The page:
Oh, the Warriors are fine.
Since losing five games in seven games that had everyone in a panic, they’ve rebounded to win nine straight outings. (The turning point must have been Klay Thompson signing a toaster.) On Wednesday, Golden State basically spotted the Spurs the first quarter and a 22-point lead, before roaring back in one of the most dominant showings we’ve seen from them in months.
The two team’s last meeting had been the flashpoint for a league-wide talking point, after the top players on each side sat due to rest and injury. The NBA hated it, wanting their product shown at its best on national television. While it wasn’t an overtime thriller, that happened on Wednesday. It just wasn’t an equal distribution of wealth — for a quarter and a half or so, the Spurs were at their best. For the rest of it, Golden State took over.
The loss will almost certainly keep San Antonio from the overall No. 1 seed, something that briefly appeared to be in reach after Golden State’s brief burnout and the Spurs walloping them in that now notorious rest game. But as quickly as the Spurs have drawn close, they’ve fallen back off — and this game was the death knell. With seven games remaining, Golden State has a two-game cushion, even if the Spurs are perfect. (If they’re not, the Warriors have even more flexibility.)
Who knows why it took so long for Golden State to heat up, but they did. It took more than four minutes for the Warriors to score, and at one point, they were 1-of-11 shooting the basketball for five turnovers. Well, the rest of the game, the Warriors shot 42-of-73 (58 percent).
It wasn’t a peak Golden State performance, and that’s somewhat scary. Obviously, Kevin Durant remains out, with the latest news predicting a return during the team’s final three home games. Draymond Green was miserable, especially early on but barely improving after that. He finished with four points on four field goal attempts, with four assists stacked up against seven turnovers.
But the rest of the Warriors were enough on Wednesday. Stephen Curry had 29 points while Klay Thompson heated up late for 23 of his own. Golden State’s bench may be ragtag, and you can never really know what to expect from them, but they came alive on Wednesday, too. David West had his best game in a Warriors uniform, setting season highs with 22 minutes and 15 points on 7-of-11 shooting. West has been a steady part of the rotation of late, but he was also mothballed for a stretch earlier this year. His emergence can mean nothing but good things for the Warriors.
Andre Iguodala came alive for 14 crucial points, too. Many of his came in the first half, keeping the game close and refusing to let San Antonio run away with it. They didn’t, thanks to his efforts, and the Warriors firmly closed out the game in the second half.
It feels like we’ve been viewing the Warriors more existentially with each passing week, but those times are over. Oh that’s right. Golden State is still a deadly basketball machine built to truck your favorite team. Oh, guess what. They’ve won nine straight and looked like this without Kevin Durant, whose return is likely imminent.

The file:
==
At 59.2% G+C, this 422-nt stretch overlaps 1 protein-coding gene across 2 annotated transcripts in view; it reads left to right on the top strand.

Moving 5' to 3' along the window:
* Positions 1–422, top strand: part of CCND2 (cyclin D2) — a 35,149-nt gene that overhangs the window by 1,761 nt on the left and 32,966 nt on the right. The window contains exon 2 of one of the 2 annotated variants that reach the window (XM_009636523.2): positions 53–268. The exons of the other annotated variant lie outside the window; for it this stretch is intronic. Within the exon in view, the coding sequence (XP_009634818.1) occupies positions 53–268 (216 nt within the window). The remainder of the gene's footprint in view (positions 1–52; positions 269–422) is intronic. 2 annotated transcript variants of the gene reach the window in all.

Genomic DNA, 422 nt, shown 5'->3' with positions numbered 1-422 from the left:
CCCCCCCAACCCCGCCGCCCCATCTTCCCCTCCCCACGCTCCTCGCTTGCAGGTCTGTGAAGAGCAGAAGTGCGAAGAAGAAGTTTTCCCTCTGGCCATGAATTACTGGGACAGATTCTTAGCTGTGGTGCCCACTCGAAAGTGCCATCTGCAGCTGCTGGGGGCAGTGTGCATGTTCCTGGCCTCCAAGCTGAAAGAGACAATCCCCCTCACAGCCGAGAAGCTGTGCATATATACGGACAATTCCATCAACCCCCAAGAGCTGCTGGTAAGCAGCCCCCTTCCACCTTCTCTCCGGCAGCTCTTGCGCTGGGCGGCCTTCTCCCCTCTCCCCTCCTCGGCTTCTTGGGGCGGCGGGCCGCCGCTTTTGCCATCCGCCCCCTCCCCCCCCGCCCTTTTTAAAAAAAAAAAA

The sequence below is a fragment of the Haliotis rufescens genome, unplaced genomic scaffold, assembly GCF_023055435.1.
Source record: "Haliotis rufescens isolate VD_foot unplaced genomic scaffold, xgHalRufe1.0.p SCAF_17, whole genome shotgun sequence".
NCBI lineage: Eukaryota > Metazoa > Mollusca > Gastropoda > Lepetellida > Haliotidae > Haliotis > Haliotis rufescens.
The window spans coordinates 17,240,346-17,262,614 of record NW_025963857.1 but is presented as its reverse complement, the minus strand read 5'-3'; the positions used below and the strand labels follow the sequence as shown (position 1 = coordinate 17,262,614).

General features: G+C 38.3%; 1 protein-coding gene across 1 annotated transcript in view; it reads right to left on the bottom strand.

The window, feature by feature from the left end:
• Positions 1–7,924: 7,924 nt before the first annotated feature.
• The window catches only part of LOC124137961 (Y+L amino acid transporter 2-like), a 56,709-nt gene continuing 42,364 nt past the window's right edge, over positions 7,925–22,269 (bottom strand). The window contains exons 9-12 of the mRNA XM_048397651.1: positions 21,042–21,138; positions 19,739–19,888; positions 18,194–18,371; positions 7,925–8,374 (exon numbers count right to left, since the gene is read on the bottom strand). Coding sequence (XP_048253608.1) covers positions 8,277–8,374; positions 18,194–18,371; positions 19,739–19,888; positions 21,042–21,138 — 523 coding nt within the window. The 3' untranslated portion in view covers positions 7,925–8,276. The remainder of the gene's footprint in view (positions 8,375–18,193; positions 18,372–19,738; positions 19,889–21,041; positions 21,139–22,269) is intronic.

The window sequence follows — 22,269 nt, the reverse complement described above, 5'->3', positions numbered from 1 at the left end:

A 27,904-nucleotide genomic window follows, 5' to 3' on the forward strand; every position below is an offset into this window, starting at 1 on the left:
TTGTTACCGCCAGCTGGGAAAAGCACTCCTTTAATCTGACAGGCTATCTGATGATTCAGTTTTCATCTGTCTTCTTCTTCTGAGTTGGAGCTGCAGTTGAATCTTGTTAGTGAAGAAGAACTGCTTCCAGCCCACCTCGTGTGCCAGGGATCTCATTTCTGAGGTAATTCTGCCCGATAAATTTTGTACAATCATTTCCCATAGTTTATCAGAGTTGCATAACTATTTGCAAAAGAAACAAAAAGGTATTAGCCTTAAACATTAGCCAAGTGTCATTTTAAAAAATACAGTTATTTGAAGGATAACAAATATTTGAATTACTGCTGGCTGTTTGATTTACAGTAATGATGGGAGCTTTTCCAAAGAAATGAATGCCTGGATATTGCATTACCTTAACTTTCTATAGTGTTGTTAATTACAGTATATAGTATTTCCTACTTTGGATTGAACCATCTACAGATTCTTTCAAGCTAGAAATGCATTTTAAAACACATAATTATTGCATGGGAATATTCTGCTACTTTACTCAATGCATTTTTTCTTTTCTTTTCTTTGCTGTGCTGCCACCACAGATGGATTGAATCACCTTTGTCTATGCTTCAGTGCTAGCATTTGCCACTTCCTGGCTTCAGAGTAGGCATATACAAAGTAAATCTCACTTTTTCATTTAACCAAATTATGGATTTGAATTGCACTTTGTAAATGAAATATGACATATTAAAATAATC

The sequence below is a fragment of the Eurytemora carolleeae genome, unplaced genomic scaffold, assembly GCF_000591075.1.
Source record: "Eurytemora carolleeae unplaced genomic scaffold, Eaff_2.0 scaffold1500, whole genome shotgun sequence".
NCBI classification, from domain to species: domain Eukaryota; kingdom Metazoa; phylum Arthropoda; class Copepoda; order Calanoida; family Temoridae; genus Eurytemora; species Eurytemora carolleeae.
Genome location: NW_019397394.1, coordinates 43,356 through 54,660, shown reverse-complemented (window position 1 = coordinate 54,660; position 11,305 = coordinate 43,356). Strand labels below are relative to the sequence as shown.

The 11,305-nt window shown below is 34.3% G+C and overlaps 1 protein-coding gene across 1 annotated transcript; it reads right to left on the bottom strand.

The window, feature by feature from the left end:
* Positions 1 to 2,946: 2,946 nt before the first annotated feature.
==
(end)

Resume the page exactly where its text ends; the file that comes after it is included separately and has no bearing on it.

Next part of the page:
If for even a moment, you wondered if the Warriors could still flip the switch, they can. We just saw it.
Around the rest of the league
- Russell Westbrook did his whole “oh hey look I deserve the MVP” thing again, with a 57-point triple-double and 19 points in the final seven minutes to help the Thunder win a basketball game against Orlando. Yes, that’s a FIFTY-SEVEN point triple-double. Yes, HERE’S the game-tying three-pointer he hit with seconds left in the fourth quarter.
(Reminder: Westbrook literally did this last game, too, scoring 12 points in the final 3:30 for a nearly impossible comeback vs. Dallas. I wrote about it here.)
- I’m curious to see how James Harden responds in his final game against the Warriors on Friday, which is a nationally televised affair. I still think Harden has the tiniest bit of an edge for me in the MVP race, but one thing he’s lacking is clear “MVP moments.” Why we need MVP moments is a bit silly, since the only thing that should matter is a player’s front-to-back performance throughout a season. But here we are, and that’s why Kawhi Leonard earned so much buzz for his go-ahead three plus game-saving block against Houston earlier this month. Harden has been terrible in three games against Golden State, but maybe something on Friday can allow him to show how good his season has been.
- Then again, it’s not like Westbrook has been good going up against Golden State, either, so this is probably unfair. Just like it’s unfair to look at Westbrook’s absurd fourth-quarter comebacks, when Harden has the Rockets playing well enough that they don’t need many absurd fourth quarter comebacks. And here’s the impossible dilemma of the MVP race, and why teammates inevitably impact each player’s candidacy.
- The impossible to understand Clippers won again, this time a high-scoring affair against Washington that featured 41 points from John Wall in a loss. Four Clippers scored 23 points or more.
Wednesday’s final scores
Pelicans 121, Mavericks 118 (The Bird Writes recap | Mavs Moneyball recap)
Hawks 99, 76ers 92 (Peachtree Hoops recap | Liberty Ballers recap)
Thunder 114, Magic 106 (OT) (Welcome to Loud City recap | Orlando Pinstriped Post recap)
Bucks 103, Celtics 100 (Brew Hoop recap | Celtics Blog recap)
Hornets 110, Raptors 106 (At the Hive recap | Raptors HQ recap)
Heat 105, Knicks 88 (Hot Hot Hoops recap | Posting & Toasting recap)
Grizzlies 110, Pacers 97 (Grizzly Bear Blues recap | Indy Cornrows recap)
Warriors 110, Spurs 98 (Golden State of Mind recap | Pounding the Rock recap)
Clippers 133, Wizards 124 (Clips Nation recap | Bullets Forever recap)
Jazz 112, Kings 82 (SLC Dunk recap | Sactown Royalty recap)